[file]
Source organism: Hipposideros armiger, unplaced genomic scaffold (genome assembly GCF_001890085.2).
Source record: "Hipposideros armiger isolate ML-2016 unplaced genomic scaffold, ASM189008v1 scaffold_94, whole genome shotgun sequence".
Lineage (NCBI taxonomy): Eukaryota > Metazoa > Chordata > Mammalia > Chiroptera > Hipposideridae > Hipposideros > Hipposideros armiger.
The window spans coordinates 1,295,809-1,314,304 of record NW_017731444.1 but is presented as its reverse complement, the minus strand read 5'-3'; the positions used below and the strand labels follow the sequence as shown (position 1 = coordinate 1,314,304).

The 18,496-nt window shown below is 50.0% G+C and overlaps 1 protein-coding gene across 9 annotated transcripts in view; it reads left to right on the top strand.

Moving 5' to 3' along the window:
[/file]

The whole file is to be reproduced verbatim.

Source organism: Hipposideros armiger, unplaced genomic scaffold (genome assembly GCF_001890085.2).
Source record: "Hipposideros armiger isolate ML-2016 unplaced genomic scaffold, ASM189008v1 scaffold_94, whole genome shotgun sequence".
Lineage (NCBI taxonomy): Eukaryota > Metazoa > Chordata > Mammalia > Chiroptera > Hipposideridae > Hipposideros > Hipposideros armiger.
The window spans coordinates 1,295,809-1,314,304 of record NW_017731444.1 but is presented as its reverse complement, the minus strand read 5'-3'; the positions used below and the strand labels follow the sequence as shown (position 1 = coordinate 1,314,304).

The 18,496-nt window shown below is 50.0% G+C and overlaps 1 protein-coding gene across 9 annotated transcripts in view; it reads left to right on the top strand.

Moving 5' to 3' along the window: